The last time I tackled critiquing a movie review was for Chronicles of Narnia. So lets do it again for Snyder's version of Frank Miller's graphic novel 300, which in turn is an updated telling of the 480 BC Battle of Termopylae that save the Greek city-states from Persian domination. Well this review I stumbled across is a real jaw-dropper in its vileness and vulgarity. The Greeks had a one word description of such people, bárbaros or barbarian.
Shall we start on a tour of this review then? Rights, lets do. And don't forget the haz-mat suit.
... King Xerxes (Rodrigo Santoro), who fancies himself a man-god with divine right to world dominion. Xerxes has amassed the hugest army ever known, but, when it comes to war, Sparta is the Tiffany of Greek city-states, with all else secondary to the training of young men for battle.
Well the Persians did beleive their rulers were divine. And hugest army? Junior the proper word is largest army. If I was a Spartan I would be insulted if I was compared to over-priced trinkets. Spartans were so hard core militarists there is no modern entity to compare them to, even Gurhkas are soft compared to Spartans.
Leonidas, in what is apparently an egregious breach of protocol, throws the emissaries down a well. (This well, by the way, appears to be an unguarded bottomless pit about 100 feet in diameter, right in the middle of town, where the Spartan kiddies play. Go figure.)
Why is it egregious for the Spartans to do such? As the writer mentions in the preceding paragraph the Athenians had beat Xerxes's father Darius at Marathon. There is a bloody history of the Persians wanting to conquer the Greeks by fair means or foul. Cyrus and Xenophon in 430BC suffered similar treachery at the hands of Persians. It took Alexander the Great to finally settle things with the Persians. On second thought the Greeks and modern Turks still carry this chip on their shoulder, they do not like each other. Considering how the whole Spartan state was geared to produce warriors such a well would be viewed as early winnowing of the unfit. And lets remember Spartan women would tell their Spartan husbands when they marched off to battle, "Take care that you return with your shield or upon it."
Leonidas is married to Gorgo (Lena Headey), presumably the hottest babe in Sparta’s greater metropolitan area, if not the entire Hellenic region
Here the reviewer is projecting his own mores upon the Spartans. Again Spartans were warriors first. If you gave a Spartan warrior only three options: Go battle some other Greeks, pick a fight with Persians, or marry and reproduce; marry and reproduce would still sneak in at number 5. Leonidas probably saw in Gorgo how she would bear fine warriors for him, not how hot she is.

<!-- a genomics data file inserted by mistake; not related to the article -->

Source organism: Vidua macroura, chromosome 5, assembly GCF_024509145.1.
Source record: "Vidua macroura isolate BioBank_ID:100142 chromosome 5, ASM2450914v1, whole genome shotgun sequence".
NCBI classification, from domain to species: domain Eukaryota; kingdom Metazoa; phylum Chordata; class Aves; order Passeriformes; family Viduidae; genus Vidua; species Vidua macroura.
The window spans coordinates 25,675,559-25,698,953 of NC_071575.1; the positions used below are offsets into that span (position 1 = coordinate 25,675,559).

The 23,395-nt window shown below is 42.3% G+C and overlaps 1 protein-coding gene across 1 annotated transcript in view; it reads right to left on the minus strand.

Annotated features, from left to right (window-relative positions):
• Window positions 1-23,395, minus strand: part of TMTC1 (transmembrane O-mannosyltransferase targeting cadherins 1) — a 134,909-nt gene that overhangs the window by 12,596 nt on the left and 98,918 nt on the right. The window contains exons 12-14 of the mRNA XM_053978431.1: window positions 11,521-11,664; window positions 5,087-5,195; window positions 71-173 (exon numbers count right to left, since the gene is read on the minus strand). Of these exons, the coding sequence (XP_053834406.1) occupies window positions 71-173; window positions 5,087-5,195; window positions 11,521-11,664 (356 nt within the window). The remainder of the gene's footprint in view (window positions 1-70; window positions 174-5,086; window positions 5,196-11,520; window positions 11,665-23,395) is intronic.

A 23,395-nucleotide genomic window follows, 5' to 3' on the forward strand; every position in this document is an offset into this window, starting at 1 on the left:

Which brings up another subject: Film doesn’t exist in a political vacuum. I’m sure there are people – in the White House, for a start – who think this is a really ripe moment for a big-budget film extolling the virtues of slaughtering Persians in order to “rescue the world from mysticism and tyranny,” as Leonidas puts it. I’m not suggesting that the filmmakers had any agenda, nor that they could even have known that their release would come at a time when a craven, desperate administration would be trying to launch an attack on Persians, nor that, in general, artists should have to worry about that stuff.
Only someone who drinks deeply at the fountain of the belief 'all is politics' would trot this entire paragraph out. 2001: A Space Odyssey is very much sans politics and still stands as a classic while its sequel 2010 is so steeped in the politics of the US vs the USSR that within a decade of its release the film was severely dated. Snyder himself has said there are no deliberate parallels between 300 and current events, that the West is not represented by the Spartans. The reviewer is blatanly projecting his own ideas onto a cinematic canvas where they ill-fit, like Michael Moore wearing a speedo.
The really reprehensible thing here is not the coincidence of timing, but rather that the film is a paean – with only a few token moments of ironic doubt or criticism – to the warrior ethic in general, while making some even less savory subliminal connections. Good Spartans = handsome white guys, manly sweat glistening on their bulging muscles. The few Evil Spartans = deformed white guys (like the hunchback who betrays Leonidas). Evil Persians = mostly deformed and, on average, noticeably swarthier, except for the very pale Xerxes, who gives the impression of a slightly effeminate punk with way too much money to spend on piercings. Good Persians = you’re kidding, right?
Not content with what he has already spewed this is the next paragraph. The warrior ethos is bad. Nevermind the Spartans are defending their way of life from Persian invaders, it is still bad. Where have we heard that before? Then he starts leveling charges of racisim against Snyder and I guess Miller also. Well the Miller/Snyder version of Xerxes takes a while to get used to, Persian emperors even on campaign traveled on a gold carpet. The 1962 movie The 300 Spartans that inspired Miller to make his 300 even shows how opulent a Persian emperor lived in the field.
There are even paragraphs and sentences in this review where he does try to list the faults of the film. But it is interspersed with such vitriol or evil bile as shown above; one's eyes glaze over before it can even sink in. I won't even quote his last sentence since he ends his review with a profanity.
To the scribbler of this heated mess, I have one thing to say: "Molon Labe!"
Victor Davis Hanson writes on the movie 300 as compared to the actual Battle of Thermopylae.
Sidenote for Najia, while looking up barbarian stumbled across where Berber probably came from. The Arabic barbar which was derived from the Greek word. (: